04 January 2012 20:42 [Source: ICIS news]
HOUSTON (ICIS)--Emerging new uses for refined glycerine will put the oleochemcial co-product at the forefront of the sector.
The exit of Archer Daniels Midland (ADM) from the US Pharmacoepia (USP) glycerine market in January 2012 will take pounds out of the refined glycerine market to be used in the production of monopropylene glycol (MPG).
ADM has a 100,000 tonne/year capacity plant at Decatur, Illinois, for the production of MPG. The plant began operations during the second quarter of 2011, and is positioned to move towards full production use.
ADM’s biodiesel production will continue at two plants, but the crude glycerine output from these plants will be dedicated to refining in order to meet the feedstock needs of its MPG production.
ADM will then be considered a net-buyer of crude and refined glycerine, rather than a producer.
Adding to the potential effects of ADM’s exit is the advent of ASTM (American Society for Testing and Materials) certified refined glycerine to be used in ethylene glycol (EG) blending.
Stringent specifications and monitoring have commanded the entry of refined glycerine into the glycol sector, with ASTM committees and glycerine refiners placing checkpoints along the process for over a year before sanctioning the certification.
At present, ASTM is working with various groups to conduct testing toward process and performance criteria to ensure confidence in the glycerine blends.
Market participants expected about 5m lb (2,268 tonnes) of refined glycerine to be utilised in the glycol market in 2012, and expected this number to increase by the end of the year.
Another watch point is the expected January start-up of Solvay’s Thailand epichlorohydrin (ECH)-from-glycerine plant.
Refined glycerine needed for the plant's feedstock was estimated to be in the thousands of pounds, with geographical sourcing expected to come from Argentina, Europe and Asia. China's role in the sourcing remains unclear.
If Solvay moves to source refined glycerine for the Thailand plant from China, then glycerine supply in the other regions, especially Argentina, may lengthen.
“We may see a messy first quarter, but glycerine will strengthen in 2012,” one US supplier said.
Even with a potentially ‘messy’ first quarter, refined glycerine contract prices are pressured up because of the ADM exit and demand from many of refined glycerine’s over 1,500 end-uses.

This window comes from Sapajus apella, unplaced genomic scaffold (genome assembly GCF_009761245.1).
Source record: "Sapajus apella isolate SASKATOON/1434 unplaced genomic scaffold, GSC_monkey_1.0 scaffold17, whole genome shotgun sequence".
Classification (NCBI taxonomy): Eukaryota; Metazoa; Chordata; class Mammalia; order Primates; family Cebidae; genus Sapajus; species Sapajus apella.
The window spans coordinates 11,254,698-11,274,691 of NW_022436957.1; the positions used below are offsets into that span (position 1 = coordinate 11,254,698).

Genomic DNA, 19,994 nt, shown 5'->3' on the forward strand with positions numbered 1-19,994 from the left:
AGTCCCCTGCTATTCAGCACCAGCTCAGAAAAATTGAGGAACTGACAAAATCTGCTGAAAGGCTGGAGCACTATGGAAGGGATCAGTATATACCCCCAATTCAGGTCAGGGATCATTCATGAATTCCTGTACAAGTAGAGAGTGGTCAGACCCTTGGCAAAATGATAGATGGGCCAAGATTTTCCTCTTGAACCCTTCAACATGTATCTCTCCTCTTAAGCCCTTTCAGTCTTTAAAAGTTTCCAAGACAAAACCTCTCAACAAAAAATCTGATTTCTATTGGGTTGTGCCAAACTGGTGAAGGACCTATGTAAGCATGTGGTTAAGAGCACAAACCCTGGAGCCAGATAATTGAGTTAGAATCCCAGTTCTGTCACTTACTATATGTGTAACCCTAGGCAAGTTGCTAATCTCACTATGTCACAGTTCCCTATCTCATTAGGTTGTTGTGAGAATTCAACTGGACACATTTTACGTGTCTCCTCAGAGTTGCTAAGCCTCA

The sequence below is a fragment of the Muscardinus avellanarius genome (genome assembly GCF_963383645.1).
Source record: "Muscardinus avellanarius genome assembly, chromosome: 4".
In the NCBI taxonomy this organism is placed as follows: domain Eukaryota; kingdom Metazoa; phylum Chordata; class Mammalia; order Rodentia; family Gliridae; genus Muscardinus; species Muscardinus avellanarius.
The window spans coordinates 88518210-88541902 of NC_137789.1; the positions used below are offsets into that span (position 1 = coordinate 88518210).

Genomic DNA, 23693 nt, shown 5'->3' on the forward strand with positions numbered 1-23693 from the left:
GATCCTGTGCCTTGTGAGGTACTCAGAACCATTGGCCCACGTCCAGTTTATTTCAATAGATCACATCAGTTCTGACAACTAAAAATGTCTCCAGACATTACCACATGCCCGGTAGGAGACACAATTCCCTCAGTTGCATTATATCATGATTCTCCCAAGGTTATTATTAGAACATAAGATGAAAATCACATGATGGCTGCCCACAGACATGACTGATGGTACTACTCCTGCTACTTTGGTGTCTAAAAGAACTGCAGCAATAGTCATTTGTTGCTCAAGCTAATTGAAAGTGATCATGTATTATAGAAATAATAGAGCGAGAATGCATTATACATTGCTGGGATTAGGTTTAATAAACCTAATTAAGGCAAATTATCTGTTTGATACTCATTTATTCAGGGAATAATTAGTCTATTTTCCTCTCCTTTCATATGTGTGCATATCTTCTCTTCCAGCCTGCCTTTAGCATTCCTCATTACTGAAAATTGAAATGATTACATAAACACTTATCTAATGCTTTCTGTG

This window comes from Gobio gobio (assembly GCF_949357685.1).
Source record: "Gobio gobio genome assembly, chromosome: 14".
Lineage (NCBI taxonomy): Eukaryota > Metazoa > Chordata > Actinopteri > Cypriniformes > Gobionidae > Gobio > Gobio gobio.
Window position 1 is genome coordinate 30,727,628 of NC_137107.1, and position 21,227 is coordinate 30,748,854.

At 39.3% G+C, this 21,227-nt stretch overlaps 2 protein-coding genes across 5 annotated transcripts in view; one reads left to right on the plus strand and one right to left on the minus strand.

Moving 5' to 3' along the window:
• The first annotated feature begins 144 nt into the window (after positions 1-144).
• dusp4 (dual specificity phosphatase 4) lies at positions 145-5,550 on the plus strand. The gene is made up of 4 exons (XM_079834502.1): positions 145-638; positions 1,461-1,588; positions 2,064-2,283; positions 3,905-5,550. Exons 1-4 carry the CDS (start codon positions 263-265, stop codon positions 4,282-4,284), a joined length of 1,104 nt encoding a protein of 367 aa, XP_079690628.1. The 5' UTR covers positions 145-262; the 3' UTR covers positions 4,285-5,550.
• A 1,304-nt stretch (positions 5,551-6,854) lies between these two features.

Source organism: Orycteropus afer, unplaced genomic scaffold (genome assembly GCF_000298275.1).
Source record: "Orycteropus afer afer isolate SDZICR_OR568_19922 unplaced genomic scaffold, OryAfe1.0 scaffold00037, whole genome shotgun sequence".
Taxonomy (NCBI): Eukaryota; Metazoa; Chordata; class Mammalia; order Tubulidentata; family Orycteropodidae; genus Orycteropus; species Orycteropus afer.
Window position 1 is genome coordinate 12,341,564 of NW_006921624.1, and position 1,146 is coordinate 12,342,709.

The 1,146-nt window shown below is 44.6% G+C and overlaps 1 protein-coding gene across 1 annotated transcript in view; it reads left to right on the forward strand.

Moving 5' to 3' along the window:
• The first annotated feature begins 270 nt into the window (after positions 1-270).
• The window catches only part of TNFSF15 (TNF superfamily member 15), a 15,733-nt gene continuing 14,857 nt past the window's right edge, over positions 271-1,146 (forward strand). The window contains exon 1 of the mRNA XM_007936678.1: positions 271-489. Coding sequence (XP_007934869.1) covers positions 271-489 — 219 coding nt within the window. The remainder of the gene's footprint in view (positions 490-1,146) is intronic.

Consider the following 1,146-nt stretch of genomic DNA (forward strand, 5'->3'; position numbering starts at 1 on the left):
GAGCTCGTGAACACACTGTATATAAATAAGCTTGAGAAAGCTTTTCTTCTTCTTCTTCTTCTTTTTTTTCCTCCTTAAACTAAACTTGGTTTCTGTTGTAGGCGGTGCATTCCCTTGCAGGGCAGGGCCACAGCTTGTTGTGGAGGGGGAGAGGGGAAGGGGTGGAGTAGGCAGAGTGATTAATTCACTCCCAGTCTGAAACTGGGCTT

December vegetable-based refined glycerine contracts were assessed at 38–46 cents/lb ($838/tonne–1,014/tonne, €645–781/tonne) FOB (free on board) midwest, with tallow-based material at 36-44 cents/lb, same basis.
Both spreads were considered to be pressured up by 2–4 cents/lb in first-quarter contract negotiations.
The December price range is essentially the quarterly spread as most, but not all, refined glycerine contracts are quarterly.
The ‘messy first quarter’ could come at the hands of the biodiesel market – not a new pang for glycerine – as the fate of the federal tax credit on biofuel hangs in the balance of political winds.
Without a smoothly operating biodiesel market that can assist in supplying crude glycerine of sufficient purity for use in domestic refining, US oleochemical refiners and refined glycerine producers must continue to import.
The US remains a net importer of refined glycerine, estimated at about 45% of total domestic demand.
In pricing, biodiesel derived crude glycerine ranged 7–10 cents/lb FOB (free on board) midwest in December.
The crude glycerine moving at the 10 cents/lb level was at a minimum 85% glycerol, with low salts and MONG (many organics not glycerine).
Crude glycerine from biodiesel remains a muddled segment, partly because of the unpredictable fate of the federal tax credit upholding the US biodiesel fuel side, and partly because of the lack of regulation over the wide spectrum of crude glycerine qualities produced.
Glycerine is always partnered into the oleochemical industry, but in 2012 it will be leading the industry into what could well be a new era.
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